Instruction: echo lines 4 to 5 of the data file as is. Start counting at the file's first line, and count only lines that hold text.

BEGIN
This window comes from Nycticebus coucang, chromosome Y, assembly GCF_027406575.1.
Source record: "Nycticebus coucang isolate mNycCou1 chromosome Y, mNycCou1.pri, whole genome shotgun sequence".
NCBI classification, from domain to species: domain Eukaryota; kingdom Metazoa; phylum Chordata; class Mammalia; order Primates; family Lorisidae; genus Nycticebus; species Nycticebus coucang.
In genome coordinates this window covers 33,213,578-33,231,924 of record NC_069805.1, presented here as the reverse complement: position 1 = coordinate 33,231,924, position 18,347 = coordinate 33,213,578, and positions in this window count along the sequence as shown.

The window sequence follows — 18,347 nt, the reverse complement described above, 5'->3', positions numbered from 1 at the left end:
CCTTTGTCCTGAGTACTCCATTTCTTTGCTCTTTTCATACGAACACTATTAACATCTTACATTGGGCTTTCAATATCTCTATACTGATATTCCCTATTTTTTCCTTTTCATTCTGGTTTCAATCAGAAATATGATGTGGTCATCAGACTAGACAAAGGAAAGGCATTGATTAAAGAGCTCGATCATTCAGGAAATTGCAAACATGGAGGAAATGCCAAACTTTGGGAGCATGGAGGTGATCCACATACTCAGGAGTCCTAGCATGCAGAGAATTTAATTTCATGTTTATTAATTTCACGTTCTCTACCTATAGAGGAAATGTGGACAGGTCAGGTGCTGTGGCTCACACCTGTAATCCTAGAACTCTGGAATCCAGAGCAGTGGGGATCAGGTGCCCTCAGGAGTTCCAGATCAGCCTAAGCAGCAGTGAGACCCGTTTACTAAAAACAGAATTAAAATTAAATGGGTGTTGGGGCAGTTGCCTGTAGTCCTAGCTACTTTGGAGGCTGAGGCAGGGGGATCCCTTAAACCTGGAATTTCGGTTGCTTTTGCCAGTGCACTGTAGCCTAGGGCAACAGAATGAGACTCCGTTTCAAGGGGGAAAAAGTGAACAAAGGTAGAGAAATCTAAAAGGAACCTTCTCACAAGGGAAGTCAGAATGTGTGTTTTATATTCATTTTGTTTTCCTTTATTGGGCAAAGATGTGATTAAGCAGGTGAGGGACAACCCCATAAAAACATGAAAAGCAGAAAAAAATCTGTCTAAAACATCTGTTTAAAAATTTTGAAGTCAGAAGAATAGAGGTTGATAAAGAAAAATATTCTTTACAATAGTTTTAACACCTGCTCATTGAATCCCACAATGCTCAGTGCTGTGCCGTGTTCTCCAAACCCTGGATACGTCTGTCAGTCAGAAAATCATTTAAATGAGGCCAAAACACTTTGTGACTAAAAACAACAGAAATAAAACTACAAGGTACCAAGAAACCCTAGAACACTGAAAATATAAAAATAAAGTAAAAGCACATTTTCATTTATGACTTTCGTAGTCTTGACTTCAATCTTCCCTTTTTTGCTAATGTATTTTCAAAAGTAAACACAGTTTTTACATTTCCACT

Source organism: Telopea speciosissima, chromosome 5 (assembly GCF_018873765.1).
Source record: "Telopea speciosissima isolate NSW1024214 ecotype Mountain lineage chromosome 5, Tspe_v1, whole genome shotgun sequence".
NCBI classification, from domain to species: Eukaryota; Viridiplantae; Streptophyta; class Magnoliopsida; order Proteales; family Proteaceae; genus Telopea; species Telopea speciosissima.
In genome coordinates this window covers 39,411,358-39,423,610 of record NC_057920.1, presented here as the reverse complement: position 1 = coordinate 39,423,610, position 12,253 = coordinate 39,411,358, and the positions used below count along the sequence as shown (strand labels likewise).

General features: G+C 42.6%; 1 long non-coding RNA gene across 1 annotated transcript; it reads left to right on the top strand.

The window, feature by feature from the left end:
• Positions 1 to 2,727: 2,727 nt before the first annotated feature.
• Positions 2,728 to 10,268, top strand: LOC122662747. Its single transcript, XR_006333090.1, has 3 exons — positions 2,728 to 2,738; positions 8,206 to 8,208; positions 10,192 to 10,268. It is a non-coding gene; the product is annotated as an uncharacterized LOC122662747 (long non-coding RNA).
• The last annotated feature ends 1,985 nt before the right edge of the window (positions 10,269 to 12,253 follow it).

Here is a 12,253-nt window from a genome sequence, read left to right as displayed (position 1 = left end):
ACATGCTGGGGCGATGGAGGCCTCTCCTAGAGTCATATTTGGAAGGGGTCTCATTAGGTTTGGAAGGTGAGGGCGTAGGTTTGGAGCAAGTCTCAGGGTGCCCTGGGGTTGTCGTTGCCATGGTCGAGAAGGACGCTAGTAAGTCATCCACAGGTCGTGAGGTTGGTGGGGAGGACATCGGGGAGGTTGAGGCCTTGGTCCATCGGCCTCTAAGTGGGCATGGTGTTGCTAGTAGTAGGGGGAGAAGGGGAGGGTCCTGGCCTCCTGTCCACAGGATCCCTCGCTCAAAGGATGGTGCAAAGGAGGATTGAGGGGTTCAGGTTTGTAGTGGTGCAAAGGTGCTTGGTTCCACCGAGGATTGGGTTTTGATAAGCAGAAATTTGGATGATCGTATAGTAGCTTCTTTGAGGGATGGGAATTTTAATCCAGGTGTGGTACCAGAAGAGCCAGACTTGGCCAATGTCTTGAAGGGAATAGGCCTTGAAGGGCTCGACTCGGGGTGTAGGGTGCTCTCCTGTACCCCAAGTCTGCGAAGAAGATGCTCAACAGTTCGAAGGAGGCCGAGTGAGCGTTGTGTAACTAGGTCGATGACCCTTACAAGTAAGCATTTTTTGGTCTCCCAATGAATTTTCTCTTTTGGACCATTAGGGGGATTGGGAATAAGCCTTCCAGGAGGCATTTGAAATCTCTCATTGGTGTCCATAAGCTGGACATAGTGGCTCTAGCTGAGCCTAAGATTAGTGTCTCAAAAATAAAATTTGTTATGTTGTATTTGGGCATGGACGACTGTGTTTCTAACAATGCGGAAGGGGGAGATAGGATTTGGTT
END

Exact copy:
In genome coordinates this window covers 33,213,578-33,231,924 of record NC_069805.1, presented here as the reverse complement: position 1 = coordinate 33,231,924, position 18,347 = coordinate 33,213,578, and positions in this window count along the sequence as shown.

The window sequence follows — 18,347 nt, the reverse complement described above, 5'->3', positions numbered from 1 at the left end: